NYC health commissioner warns against measles 'parties'

People not vaccinated for the measles as required under a new public health order by the City of New York have 48 hours to do so before legal action could be taken.

"They will be fined $1,000 per instance," Dr. Oxiris Barbot, the city's health commissioner, told FOX 5 NY's morning program 'Good Day New York.' "For instance, if a parent has three children and one of them gets the measles, exposing the other two, the fine would be $3,000."

On Tuesday, Mayor Bill de Blasio declared a public health emergency in the wake of the rising number of measles cases centered in Williamsburg's Orthodox Jewish community. Health officials ordered nearly everyone in Williamsburg to be vaccinated for measles or face fines.

More than 280 people in Brooklyn and Queens have come down with measles since September.

The emergency declaration requires vaccinations for people exposed to the virus and applies to residents of four ZIP codes in Williamsburg. Children over 6 months old in the zone in question are also required to be vaccinated.

"The public health order requires everyone living in the zip codes of 11205, 11206, 11211, and 11249 to get vaccinated within the next 48 hours," Dr. Barbot said.

The health commissioner warned about the dangers of "measles parties."

"What we are hearing from the community is that people are having these gatherings and allowing their children to be exposed to the measles," she said.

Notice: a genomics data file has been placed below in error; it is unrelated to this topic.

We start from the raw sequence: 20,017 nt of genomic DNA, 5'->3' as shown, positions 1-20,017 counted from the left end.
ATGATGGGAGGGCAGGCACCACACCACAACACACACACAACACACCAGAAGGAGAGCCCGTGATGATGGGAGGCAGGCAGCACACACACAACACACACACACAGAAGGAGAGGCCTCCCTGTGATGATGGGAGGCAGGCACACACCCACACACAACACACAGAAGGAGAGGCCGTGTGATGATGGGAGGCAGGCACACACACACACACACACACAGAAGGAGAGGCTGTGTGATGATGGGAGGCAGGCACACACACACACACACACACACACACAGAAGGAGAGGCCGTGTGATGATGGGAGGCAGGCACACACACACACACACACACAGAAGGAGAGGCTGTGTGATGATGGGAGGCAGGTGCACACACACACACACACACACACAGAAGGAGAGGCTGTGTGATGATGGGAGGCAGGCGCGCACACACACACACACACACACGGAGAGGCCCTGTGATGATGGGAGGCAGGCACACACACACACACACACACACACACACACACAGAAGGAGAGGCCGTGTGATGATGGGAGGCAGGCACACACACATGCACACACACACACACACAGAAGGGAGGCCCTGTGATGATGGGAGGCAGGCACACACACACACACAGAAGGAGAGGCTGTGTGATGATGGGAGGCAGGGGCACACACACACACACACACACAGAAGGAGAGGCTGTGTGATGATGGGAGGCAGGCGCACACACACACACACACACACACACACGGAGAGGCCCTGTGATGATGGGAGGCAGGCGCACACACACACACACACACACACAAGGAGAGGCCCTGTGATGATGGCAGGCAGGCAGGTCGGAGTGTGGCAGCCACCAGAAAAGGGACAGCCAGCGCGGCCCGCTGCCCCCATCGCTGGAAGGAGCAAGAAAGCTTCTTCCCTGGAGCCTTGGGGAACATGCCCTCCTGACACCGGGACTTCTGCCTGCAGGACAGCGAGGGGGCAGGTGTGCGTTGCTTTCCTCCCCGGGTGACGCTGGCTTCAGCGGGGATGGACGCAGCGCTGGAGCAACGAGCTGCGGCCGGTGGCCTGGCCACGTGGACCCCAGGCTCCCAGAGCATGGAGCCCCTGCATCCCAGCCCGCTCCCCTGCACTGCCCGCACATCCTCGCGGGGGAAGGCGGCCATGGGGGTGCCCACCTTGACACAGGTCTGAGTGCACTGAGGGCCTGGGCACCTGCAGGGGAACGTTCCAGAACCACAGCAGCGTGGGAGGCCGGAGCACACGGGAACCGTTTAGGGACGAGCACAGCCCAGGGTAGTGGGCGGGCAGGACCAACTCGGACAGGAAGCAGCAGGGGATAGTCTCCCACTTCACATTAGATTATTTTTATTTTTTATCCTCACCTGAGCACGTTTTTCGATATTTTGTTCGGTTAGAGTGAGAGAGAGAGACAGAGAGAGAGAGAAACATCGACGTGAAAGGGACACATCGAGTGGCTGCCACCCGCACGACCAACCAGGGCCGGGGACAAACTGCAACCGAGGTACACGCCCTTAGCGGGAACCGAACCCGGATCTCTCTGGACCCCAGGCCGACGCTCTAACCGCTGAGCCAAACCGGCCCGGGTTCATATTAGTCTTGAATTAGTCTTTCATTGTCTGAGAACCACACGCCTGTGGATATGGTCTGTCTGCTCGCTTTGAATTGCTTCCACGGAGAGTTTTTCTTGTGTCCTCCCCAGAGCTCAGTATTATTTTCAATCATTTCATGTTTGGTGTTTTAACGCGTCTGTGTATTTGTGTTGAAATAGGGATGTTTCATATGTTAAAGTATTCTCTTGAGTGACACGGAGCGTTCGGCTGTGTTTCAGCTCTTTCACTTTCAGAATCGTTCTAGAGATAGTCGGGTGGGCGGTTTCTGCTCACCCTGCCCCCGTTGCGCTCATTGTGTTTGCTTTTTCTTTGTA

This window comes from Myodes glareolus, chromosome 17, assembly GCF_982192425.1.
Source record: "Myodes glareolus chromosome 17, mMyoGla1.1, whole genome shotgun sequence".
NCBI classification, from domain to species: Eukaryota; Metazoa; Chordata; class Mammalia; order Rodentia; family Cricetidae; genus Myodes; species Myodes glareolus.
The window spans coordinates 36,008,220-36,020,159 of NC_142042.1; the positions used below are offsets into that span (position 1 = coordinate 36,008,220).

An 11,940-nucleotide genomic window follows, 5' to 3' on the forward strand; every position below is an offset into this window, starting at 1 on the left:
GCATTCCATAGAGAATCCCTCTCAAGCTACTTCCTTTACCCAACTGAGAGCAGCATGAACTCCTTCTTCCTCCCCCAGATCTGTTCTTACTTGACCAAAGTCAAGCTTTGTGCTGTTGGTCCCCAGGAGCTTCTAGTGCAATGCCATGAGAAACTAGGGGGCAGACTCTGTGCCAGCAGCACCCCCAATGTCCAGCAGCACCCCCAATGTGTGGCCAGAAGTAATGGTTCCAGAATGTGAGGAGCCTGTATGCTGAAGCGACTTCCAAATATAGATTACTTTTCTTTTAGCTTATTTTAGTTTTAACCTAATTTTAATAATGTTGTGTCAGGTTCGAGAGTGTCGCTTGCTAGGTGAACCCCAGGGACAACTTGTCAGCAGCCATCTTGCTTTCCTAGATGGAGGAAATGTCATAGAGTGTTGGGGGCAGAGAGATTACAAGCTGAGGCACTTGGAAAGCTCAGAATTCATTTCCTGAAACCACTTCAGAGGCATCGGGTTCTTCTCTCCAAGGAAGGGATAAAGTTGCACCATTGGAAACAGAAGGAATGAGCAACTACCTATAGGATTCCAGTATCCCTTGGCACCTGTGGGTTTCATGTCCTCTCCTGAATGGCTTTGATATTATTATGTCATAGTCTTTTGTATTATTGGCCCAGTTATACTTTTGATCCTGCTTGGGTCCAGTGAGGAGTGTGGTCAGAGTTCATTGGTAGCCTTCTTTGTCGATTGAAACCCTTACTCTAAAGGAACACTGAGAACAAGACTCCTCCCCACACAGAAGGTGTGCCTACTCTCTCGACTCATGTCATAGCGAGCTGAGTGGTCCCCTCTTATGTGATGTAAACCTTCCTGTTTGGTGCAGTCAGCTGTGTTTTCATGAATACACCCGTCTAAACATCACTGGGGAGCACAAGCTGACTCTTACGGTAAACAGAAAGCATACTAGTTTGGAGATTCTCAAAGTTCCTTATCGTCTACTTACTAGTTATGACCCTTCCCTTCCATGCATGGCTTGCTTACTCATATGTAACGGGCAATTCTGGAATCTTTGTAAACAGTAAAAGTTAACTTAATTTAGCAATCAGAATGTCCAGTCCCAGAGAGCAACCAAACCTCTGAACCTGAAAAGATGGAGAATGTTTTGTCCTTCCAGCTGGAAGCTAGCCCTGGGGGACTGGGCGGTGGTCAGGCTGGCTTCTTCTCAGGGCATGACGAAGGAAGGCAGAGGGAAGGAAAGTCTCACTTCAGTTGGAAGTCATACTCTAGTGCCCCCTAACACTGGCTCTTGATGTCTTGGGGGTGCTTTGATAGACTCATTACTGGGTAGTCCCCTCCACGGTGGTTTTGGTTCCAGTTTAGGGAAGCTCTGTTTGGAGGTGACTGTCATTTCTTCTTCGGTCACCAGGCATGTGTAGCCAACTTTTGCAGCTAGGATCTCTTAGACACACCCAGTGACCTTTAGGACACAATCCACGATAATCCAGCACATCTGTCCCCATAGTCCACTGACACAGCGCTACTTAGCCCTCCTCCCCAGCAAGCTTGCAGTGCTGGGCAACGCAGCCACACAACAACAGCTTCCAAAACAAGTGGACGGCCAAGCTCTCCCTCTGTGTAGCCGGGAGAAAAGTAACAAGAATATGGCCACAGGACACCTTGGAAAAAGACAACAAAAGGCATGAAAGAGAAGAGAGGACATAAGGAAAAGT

Parents were allegedly allowing their children to be infected with measles in order to naturally immunize them and avoid the vaccination.

Anyone needing a vaccine can visit the city's website for locations at or by calling 311.

"If anyone is thinking of a legal challenge we are absolutely comfortable that we will win that case," de Blasio said.

"This is about one neighborhood and tracing folks that have been exposed," de Blasio added. "You literally need to track down every single person that person came in contact with."

Earlier this week, the city ordered religious schools and day care programs serving the Orthodox Jewish community in Williamsburg to exclude unvaccinated students or risk being closed down.

A virus causes measles, which is highly contagious and spreads through coughing and sneezing, according to the Centers for Disease Control and Prevention.

Symptoms include fever, cough, runny nose, red eyes, white spots inside the mouth, and tiny red spots on the body. The red spots emerge on your head and spread to the rest of your body.

The MMR vaccine protects against measles, mumps, and rubella. The CDC recommends that children get two doses of MMR vaccine. The first dose is given when the child is between 12 and 15 months old. The second dose is given when the child is between 4 and 6 years old.

"The MMR vaccine is very safe and effective," the CDC said. "Two doses of MMR vaccine are about 97% effective at preventing measles; one dose is about 93% effective."

The United States measles vaccination program began in 1963. Before then, between 3 million and 4 million people got measles every year, according to the CDC. Less than 20% of those cases were even reported to the CDC, the agency estimated. In the cases reported, about 400 to 500 people died each year. About a thousand developed encephalitis, which is swelling of the brain.

Since 1963, "widespread use of measles vaccine has led to a greater than 99% reduction in measles cases compared with the pre-vaccine era," the CDC said. "However, measles is still common in other countries. Unvaccinated people continue to get measles while abroad and bring the disease into the United States and spread it to others."